Thanks for bearing with us as we work to resolve teething problems with our new online system. Your library service now has its own online catalogue where you can search and reserve items and log in and manage your account. The online catalogue for Dublin City members is https://dublincity.spydus.ie
The Dublin City Public Library and Archive has recently acquired the Orchestra of St Cecilia Collection, deposited by manager/artistic director Lindsay Armstrong after his retirement and the dissolution of the company at the end of 2014. The collection comprises Armstrong’s comprehensive administrative records. It documents the detailed practicalities of managing an orchestra and putting on independent concerts. The collection includes concert programmes, posters, flyers, correspondence, programme notes, recordings, soloists and conductor’ biographies and administrative documents. Access to the collection provides unparalleled insight into the processes involved in professional orchestra and event management from the turn of the twenty-first century through recession times in Dublin. Find out more and view some items from the Orchestra of St Cecilia Collection...Dublin City Library & Archive formally accepted the donation with a reception on Tuesday 22 November 2016.About the Orchestra of St CeciliaThe Orchestra of St Cecilia was a Dublin-based chamber orchestra operating from 1995 to 2014. The orchestra’s core activities have centred on complete cycles of Mozart’s piano concertos with Hugh Tinney (1996-8), Beethoven’s symphonies conducted by Barry Douglas (2002) The Orchestra achieved the remarkable feat of completing the cycle of Bach church cantatas, performed at St Ann’s Church, Dawson Street over 10 years (2001-10). Co-founder, manager and artistic director Lindsay Armstrong was former manager of the New Irish Chamber Orchestra (NICO), and former director of the Royal Irish Academy of Music.Photo above: Orchestra of St Cecilia performing at Newman University Church, 2013Listen to the Orchestra of St CeciliaHighlights from the Orchestra of St Cecilia performing Bach Church Cantatas. Hear more Bach Church Cantatas...Videos of the final concert in the Bach Church Cantatas series, including pre-concert lecture by Dr Christoph Wolff and end of series speeches (2010)Highlights from Orchestra of St Cecilia performing Haydn's Symphonies (First Series) Hear more Haydn's Symphonies...Further ReadingDavid Brophy, ‘Lindsay Armstrong’, The Encyclopaedia of Music in Ireland, ed. Harry White and Barra Boydell (Dublin: UCD Press, 2013), p.30David Brophy, ‘Orchestra of Saint Cecilia’, The Encyclopaedia of Music in Ireland, ed. Harry White and Barra Boydell (Dublin: UCD Press, 2013), p.792.Lindsay Armstrong, ‘Orchestra of St. Cecilia – An Elegy’, Sound Post: Newsletter of the MUI: Musicians’ Union of Ireland (Spring 2015), pp. 6-7Orchestra of St Cecilia (website): www.orchestrastcecilia.ieDr Catherine Ferris is a Researcher at the Research Foundation for Music in Ireland. Her work focuses on the contextual history of everyday musical life in Ireland and the use of archival materials for research. As a librarian and music cataloguer, she has worked on collections in the National Library of Ireland, the Royal Irish Academy of Music, The Abbey Theatre and the Dublin Institute of Technology.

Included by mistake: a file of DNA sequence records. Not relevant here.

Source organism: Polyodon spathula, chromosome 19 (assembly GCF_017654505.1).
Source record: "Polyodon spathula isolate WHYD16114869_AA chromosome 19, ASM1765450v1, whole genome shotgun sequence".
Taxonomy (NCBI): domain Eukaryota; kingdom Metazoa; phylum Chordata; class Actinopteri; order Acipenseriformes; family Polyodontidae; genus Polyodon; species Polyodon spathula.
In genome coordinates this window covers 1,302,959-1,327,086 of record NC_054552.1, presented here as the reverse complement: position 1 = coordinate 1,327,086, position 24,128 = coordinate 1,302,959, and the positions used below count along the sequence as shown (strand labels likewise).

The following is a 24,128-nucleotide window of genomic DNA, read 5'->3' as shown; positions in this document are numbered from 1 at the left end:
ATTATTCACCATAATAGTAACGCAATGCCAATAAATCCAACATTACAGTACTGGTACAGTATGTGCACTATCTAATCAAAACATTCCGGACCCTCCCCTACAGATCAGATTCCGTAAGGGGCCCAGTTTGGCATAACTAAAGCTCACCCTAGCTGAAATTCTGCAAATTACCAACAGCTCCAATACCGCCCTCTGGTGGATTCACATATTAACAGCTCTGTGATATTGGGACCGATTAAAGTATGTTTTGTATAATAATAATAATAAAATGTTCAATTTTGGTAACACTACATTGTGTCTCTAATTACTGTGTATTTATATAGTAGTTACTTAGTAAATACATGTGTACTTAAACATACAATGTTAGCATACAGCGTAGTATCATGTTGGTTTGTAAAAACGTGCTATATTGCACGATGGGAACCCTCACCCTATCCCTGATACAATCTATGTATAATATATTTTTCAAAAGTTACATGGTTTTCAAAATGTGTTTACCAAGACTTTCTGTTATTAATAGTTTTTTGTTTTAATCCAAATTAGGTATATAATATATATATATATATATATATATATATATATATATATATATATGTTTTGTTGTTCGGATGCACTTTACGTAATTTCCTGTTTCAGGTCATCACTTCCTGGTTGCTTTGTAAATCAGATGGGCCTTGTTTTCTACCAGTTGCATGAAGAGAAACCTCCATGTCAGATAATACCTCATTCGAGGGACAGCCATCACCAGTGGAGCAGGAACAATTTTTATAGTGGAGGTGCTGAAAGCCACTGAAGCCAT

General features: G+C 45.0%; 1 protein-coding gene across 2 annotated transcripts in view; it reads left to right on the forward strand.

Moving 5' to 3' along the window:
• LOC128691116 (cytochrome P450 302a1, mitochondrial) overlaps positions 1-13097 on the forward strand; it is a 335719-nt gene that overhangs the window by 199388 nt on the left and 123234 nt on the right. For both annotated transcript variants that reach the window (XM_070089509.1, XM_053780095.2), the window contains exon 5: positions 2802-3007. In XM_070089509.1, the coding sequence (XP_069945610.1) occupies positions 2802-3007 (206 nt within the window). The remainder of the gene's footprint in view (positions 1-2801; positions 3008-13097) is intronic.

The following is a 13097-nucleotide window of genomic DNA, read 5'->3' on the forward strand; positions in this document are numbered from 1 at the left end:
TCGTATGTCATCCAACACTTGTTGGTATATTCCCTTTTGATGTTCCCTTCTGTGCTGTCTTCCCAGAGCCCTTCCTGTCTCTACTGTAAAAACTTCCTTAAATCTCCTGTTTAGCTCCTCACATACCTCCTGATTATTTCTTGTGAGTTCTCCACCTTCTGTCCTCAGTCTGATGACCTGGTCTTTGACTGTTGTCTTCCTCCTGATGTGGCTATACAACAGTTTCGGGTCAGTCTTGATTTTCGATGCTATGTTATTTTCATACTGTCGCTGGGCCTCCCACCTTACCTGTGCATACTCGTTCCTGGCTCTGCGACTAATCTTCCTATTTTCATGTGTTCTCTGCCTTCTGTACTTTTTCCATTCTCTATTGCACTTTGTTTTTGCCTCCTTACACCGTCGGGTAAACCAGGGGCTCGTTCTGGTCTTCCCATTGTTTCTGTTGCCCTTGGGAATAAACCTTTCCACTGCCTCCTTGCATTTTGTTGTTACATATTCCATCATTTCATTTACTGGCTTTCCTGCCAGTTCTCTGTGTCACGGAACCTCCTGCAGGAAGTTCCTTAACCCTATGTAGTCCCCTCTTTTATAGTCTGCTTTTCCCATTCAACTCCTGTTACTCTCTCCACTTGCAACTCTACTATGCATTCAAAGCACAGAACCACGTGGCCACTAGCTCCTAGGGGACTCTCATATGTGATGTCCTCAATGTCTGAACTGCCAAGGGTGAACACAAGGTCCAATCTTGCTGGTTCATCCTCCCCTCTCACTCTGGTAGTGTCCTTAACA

A very important and fascinating book was published this year, "Where Were You? Dublin Youth Culture & Street Style 1950-2000" by Garry O'Neil and Niall McCormack.The book is a compilation of photographs documenting social and fashion scenes in Dublin. What sets this book apart is that there are no staged fashion shoots or celebrities, just amazing photographs of everyday people wearing what was in style and ordinary people with extraordinary style.It's a very intimate account of street culture in Dublin. This feeling of intimacy is directly linked to the way in which the material was sourced. Posters were hung up in cafes, bars and shops around the city asking people to send in photos, rather then all the material being collected in newspaper archives.O'Neil travelled around Dublin meeting people to look through their albums and hear about the scenes that were happening at the time. He also received material from different parts of the globe offered by people who had emigrated. The chapters are organised by decades starting with the 50s and 60s.Each chapter has a very readable preface setting the scene for that era by mentioning clubs,dances, streets and shops that were frequented by young people. They also include quotes from people who were interviewed, here is a very good one from the 50s and 60s "You dressed like your folks or you look like you were dressed by your folks". The pages of photographs also have ticket stubs from gigs, posters and flyers for clubs and really cute adverts from the time.It also documents the violence that sometimes surrounded street culture for example the Boot Boys and Skinheads in the seventies. So from suave suits in the sixties to break dancing, skateboarding and raving in the nineties I would highly recommend buying this book. If you've been stuck out in the suburbs for a while borrow or buy this book and you will remember just how colourful Dublin can be.Another interesting layer to this book is O'Neil's collaborator Niall McCormick who is a great graphic artist based in Dublin. Has designed book covers for O'Brien and Lilliput press. After you have enjoyed "Where Were You?" feast your eyes on Niall's website.